The largest-ever experiment in space has reported the collection of some 18 billion "cosmic ray" events that may help unravel the Universe's mysteries.The data haul is far greater than the total number of cosmic rays recorded in a full century of looking to date. Run from a centre at Cern, the Alpha Magnetic Spectrometer (AMS) aims to spot dark matter and exotic antimatter.
At the heart of the seven-tonne, $2bn machine is a giant, specially designed magnet which bends the paths of extraordinarily high-energy charged particles called cosmic rays onto a series of detectors, giving hints of what the particles are. A series of ever-larger particle accelerators built here on Earth aim to drive particles to ever-higher energies, smashing them into one another to simulate the same processes that create them elsewhere in the cosmos. No Earth-bound experiment can match nature's power as a particle accelerator - and Earth's atmosphere absorbs incoming cosmic rays - so the AMS will catch some of these high-energy particles "from the source", as a kind of complement to the likes of the Large Hadron Collider.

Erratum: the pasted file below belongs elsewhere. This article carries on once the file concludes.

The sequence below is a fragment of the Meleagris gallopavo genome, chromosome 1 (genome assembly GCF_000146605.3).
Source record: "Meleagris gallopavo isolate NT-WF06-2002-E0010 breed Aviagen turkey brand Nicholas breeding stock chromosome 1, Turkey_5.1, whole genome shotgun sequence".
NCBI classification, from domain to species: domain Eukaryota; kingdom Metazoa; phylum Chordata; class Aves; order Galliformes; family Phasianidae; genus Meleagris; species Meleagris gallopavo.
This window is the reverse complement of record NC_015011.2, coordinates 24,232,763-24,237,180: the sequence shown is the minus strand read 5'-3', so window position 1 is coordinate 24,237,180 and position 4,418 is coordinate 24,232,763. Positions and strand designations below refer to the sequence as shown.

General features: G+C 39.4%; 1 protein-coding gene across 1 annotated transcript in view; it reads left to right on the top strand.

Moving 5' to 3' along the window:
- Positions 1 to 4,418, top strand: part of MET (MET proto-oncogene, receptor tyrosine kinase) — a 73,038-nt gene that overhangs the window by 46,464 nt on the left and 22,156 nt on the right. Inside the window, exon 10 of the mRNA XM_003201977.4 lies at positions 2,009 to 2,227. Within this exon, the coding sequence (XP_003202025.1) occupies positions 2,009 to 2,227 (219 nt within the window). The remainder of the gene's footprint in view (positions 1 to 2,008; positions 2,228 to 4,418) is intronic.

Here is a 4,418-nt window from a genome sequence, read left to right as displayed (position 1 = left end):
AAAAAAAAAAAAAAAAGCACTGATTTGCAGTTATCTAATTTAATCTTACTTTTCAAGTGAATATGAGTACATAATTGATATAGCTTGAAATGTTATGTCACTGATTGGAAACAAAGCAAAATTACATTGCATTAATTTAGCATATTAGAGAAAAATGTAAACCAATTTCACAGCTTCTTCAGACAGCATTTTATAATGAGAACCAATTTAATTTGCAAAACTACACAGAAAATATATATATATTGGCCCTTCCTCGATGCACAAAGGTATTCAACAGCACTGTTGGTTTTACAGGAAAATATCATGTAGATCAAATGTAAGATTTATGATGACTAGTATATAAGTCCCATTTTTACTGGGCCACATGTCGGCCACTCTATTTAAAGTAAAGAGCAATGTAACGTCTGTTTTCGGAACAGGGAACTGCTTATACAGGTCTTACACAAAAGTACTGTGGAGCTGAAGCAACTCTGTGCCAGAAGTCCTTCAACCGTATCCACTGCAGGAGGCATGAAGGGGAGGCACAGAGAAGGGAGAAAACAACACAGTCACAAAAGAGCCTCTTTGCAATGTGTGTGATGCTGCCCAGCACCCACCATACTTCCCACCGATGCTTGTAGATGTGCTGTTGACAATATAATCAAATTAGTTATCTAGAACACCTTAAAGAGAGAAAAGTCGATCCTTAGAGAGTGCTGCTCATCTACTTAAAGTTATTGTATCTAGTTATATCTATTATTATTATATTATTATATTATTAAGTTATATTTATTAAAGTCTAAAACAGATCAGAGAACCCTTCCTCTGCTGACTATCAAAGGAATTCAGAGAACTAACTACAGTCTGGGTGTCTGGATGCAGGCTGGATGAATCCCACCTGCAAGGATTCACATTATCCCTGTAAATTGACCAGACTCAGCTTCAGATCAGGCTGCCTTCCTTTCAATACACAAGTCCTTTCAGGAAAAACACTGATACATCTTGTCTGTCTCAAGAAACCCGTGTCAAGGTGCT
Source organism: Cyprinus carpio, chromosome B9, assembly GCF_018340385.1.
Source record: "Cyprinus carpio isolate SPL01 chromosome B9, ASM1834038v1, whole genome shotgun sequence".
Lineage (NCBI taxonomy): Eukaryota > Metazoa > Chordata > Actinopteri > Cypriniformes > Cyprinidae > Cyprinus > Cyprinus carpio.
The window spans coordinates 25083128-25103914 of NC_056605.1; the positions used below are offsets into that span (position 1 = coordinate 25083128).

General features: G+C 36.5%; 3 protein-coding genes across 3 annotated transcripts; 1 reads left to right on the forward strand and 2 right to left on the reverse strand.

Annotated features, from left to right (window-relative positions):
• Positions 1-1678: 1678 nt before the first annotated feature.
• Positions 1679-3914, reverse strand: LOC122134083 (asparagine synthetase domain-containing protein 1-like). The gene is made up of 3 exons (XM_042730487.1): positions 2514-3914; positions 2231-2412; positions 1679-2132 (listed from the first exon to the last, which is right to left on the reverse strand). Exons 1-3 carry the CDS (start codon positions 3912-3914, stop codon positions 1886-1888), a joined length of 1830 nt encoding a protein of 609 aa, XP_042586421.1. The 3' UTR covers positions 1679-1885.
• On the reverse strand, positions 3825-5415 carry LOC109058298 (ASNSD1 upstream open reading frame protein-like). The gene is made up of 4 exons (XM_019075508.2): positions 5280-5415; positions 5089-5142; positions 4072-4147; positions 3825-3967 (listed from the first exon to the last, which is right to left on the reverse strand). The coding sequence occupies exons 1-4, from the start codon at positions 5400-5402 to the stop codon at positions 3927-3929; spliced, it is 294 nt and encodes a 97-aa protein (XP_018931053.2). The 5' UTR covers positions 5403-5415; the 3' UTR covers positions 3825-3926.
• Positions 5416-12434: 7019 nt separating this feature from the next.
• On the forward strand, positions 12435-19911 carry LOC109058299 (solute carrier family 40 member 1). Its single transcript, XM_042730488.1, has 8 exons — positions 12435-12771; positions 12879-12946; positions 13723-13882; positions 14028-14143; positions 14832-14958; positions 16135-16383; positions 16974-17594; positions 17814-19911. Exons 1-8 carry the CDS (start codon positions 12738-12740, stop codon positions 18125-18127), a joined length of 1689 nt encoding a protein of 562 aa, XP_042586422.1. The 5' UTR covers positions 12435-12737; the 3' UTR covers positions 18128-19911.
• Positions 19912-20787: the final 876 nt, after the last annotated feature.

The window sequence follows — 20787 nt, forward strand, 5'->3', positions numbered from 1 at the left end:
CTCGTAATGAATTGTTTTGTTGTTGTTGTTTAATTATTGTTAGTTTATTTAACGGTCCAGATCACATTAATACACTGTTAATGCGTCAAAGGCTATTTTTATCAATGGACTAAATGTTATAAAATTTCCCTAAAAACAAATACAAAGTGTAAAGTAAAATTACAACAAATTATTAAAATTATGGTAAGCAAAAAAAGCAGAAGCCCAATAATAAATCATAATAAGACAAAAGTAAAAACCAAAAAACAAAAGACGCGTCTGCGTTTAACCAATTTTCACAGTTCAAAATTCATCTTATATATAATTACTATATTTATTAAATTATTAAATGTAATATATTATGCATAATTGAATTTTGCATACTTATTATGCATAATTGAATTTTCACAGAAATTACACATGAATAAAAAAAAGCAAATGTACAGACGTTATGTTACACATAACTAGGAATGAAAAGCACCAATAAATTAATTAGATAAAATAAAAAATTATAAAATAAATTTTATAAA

Via Dr. Stefan Gruenwald